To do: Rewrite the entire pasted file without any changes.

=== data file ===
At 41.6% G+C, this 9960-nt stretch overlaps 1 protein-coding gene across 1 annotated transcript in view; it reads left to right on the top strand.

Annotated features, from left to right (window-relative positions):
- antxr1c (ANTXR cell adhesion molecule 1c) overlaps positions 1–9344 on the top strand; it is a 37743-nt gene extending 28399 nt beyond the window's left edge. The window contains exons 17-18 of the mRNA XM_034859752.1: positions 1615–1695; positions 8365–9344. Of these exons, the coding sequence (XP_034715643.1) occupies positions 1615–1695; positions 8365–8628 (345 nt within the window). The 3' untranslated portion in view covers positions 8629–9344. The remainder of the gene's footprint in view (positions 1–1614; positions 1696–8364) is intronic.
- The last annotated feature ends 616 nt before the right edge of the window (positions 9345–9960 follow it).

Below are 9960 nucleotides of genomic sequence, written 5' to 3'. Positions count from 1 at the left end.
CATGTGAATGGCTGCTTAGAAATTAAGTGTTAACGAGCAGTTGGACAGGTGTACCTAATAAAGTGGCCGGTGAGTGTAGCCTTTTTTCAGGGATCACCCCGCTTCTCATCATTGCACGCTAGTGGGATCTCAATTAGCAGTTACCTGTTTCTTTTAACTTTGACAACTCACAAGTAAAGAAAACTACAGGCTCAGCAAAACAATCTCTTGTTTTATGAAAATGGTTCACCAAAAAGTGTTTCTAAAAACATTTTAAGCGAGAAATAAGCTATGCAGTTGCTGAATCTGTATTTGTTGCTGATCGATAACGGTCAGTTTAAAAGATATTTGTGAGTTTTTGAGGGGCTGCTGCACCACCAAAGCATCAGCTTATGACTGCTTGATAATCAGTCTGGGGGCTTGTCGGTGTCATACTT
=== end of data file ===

At 41.6% G+C, this 9960-nt stretch overlaps 1 protein-coding gene across 1 annotated transcript in view; it reads left to right on the top strand.

Annotated features, from left to right (window-relative positions):
- antxr1c (ANTXR cell adhesion molecule 1c) overlaps positions 1–9344 on the top strand; it is a 37743-nt gene extending 28399 nt beyond the window's left edge. The window contains exons 17-18 of the mRNA XM_034859752.1: positions 1615–1695; positions 8365–9344. Of these exons, the coding sequence (XP_034715643.1) occupies positions 1615–1695; positions 8365–8628 (345 nt within the window). The 3' untranslated portion in view covers positions 8629–9344. The remainder of the gene's footprint in view (positions 1–1614; positions 1696–8364) is intronic.
- The last annotated feature ends 616 nt before the right edge of the window (positions 9345–9960 follow it).

Below are 9960 nucleotides of genomic sequence, written 5' to 3'. Positions count from 1 at the left end.
CATGTGAATGGCTGCTTAGAAATTAAGTGTTAACGAGCAGTTGGACAGGTGTACCTAATAAAGTGGCCGGTGAGTGTAGCCTTTTTTCAGGGATCACCCCGCTTCTCATCATTGCACGCTAGTGGGATCTCAATTAGCAGTTACCTGTTTCTTTTAACTTTGACAACTCACAAGTAAAGAAAACTACAGGCTCAGCAAAACAATCTCTTGTTTTATGAAAATGGTTCACCAAAAAGTGTTTCTAAAAACATTTTAAGCGAGAAATAAGCTATGCAGTTGCTGAATCTGTATTTGTTGCTGATCGATAACGGTCAGTTTAAAAGATATTTGTGAGTTTTTGAGGGGCTGCTGCACCACCAAAGCATCAGCTTATGACTGCTTGATAATCAGTCTGGGGGCTTGTCGGTGTCATACTT